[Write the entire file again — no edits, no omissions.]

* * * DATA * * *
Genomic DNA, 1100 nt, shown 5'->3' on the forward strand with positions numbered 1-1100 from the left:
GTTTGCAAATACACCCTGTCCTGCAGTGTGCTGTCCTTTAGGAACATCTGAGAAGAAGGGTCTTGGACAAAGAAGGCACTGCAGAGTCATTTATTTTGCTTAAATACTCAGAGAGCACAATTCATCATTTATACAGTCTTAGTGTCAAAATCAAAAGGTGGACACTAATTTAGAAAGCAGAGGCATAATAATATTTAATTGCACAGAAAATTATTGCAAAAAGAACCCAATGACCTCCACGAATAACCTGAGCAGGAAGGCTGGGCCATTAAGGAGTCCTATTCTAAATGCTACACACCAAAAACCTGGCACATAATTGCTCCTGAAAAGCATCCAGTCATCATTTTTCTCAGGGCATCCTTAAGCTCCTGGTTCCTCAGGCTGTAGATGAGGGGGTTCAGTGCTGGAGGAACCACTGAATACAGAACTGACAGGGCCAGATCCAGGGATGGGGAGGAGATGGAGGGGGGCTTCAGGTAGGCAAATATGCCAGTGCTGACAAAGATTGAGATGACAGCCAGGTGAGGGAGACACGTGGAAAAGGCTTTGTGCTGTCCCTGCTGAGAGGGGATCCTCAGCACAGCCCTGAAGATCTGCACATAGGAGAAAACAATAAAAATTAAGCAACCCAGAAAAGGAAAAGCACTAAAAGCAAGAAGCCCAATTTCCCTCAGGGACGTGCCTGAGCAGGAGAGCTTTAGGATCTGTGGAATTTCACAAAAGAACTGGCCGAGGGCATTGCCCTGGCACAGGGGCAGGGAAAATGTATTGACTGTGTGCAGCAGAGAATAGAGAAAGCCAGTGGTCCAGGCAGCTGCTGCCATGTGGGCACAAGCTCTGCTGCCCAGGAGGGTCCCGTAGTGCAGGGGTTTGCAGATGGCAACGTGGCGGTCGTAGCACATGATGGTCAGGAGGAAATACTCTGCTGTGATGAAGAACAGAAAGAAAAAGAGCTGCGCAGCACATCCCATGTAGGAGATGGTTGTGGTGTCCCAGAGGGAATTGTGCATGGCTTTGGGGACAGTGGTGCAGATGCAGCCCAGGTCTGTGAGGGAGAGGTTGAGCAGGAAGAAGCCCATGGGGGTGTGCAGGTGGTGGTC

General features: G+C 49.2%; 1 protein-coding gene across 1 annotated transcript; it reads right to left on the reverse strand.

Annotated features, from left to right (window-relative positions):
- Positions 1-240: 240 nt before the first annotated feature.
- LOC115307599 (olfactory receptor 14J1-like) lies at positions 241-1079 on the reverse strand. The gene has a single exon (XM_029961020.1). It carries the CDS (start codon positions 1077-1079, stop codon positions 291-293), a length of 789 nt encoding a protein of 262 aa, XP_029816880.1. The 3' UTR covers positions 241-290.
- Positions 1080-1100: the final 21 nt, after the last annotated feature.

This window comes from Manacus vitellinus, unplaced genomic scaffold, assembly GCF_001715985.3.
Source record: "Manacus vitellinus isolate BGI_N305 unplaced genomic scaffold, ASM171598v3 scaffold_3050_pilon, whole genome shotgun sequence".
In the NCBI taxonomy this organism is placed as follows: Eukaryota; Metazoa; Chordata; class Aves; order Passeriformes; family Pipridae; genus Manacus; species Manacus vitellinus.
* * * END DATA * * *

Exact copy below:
Genomic DNA, 1100 nt, shown 5'->3' on the forward strand with positions numbered 1-1100 from the left:
GTTTGCAAATACACCCTGTCCTGCAGTGTGCTGTCCTTTAGGAACATCTGAGAAGAAGGGTCTTGGACAAAGAAGGCACTGCAGAGTCATTTATTTTGCTTAAATACTCAGAGAGCACAATTCATCATTTATACAGTCTTAGTGTCAAAATCAAAAGGTGGACACTAATTTAGAAAGCAGAGGCATAATAATATTTAATTGCACAGAAAATTATTGCAAAAAGAACCCAATGACCTCCACGAATAACCTGAGCAGGAAGGCTGGGCCATTAAGGAGTCCTATTCTAAATGCTACACACCAAAAACCTGGCACATAATTGCTCCTGAAAAGCATCCAGTCATCATTTTTCTCAGGGCATCCTTAAGCTCCTGGTTCCTCAGGCTGTAGATGAGGGGGTTCAGTGCTGGAGGAACCACTGAATACAGAACTGACAGGGCCAGATCCAGGGATGGGGAGGAGATGGAGGGGGGCTTCAGGTAGGCAAATATGCCAGTGCTGACAAAGATTGAGATGACAGCCAGGTGAGGGAGACACGTGGAAAAGGCTTTGTGCTGTCCCTGCTGAGAGGGGATCCTCAGCACAGCCCTGAAGATCTGCACATAGGAGAAAACAATAAAAATTAAGCAACCCAGAAAAGGAAAAGCACTAAAAGCAAGAAGCCCAATTTCCCTCAGGGACGTGCCTGAGCAGGAGAGCTTTAGGATCTGTGGAATTTCACAAAAGAACTGGCCGAGGGCATTGCCCTGGCACAGGGGCAGGGAAAATGTATTGACTGTGTGCAGCAGAGAATAGAGAAAGCCAGTGGTCCAGGCAGCTGCTGCCATGTGGGCACAAGCTCTGCTGCCCAGGAGGGTCCCGTAGTGCAGGGGTTTGCAGATGGCAACGTGGCGGTCGTAGCACATGATGGTCAGGAGGAAATACTCTGCTGTGATGAAGAACAGAAAGAAAAAGAGCTGCGCAGCACATCCCATGTAGGAGATGGTTGTGGTGTCCCAGAGGGAATTGTGCATGGCTTTGGGGACAGTGGTGCAGATGCAGCCCAGGTCTGTGAGGGAGAGGTTGAGCAGGAAGAAGCCCATGGGGGTGTGCAGGTGGTGGTC

General features: G+C 49.2%; 1 protein-coding gene across 1 annotated transcript; it reads right to left on the reverse strand.

Annotated features, from left to right (window-relative positions):
- Positions 1-240: 240 nt before the first annotated feature.
- LOC115307599 (olfactory receptor 14J1-like) lies at positions 241-1079 on the reverse strand. The gene has a single exon (XM_029961020.1). It carries the CDS (start codon positions 1077-1079, stop codon positions 291-293), a length of 789 nt encoding a protein of 262 aa, XP_029816880.1. The 3' UTR covers positions 241-290.
- Positions 1080-1100: the final 21 nt, after the last annotated feature.

This window comes from Manacus vitellinus, unplaced genomic scaffold, assembly GCF_001715985.3.
Source record: "Manacus vitellinus isolate BGI_N305 unplaced genomic scaffold, ASM171598v3 scaffold_3050_pilon, whole genome shotgun sequence".
In the NCBI taxonomy this organism is placed as follows: Eukaryota; Metazoa; Chordata; class Aves; order Passeriformes; family Pipridae; genus Manacus; species Manacus vitellinus.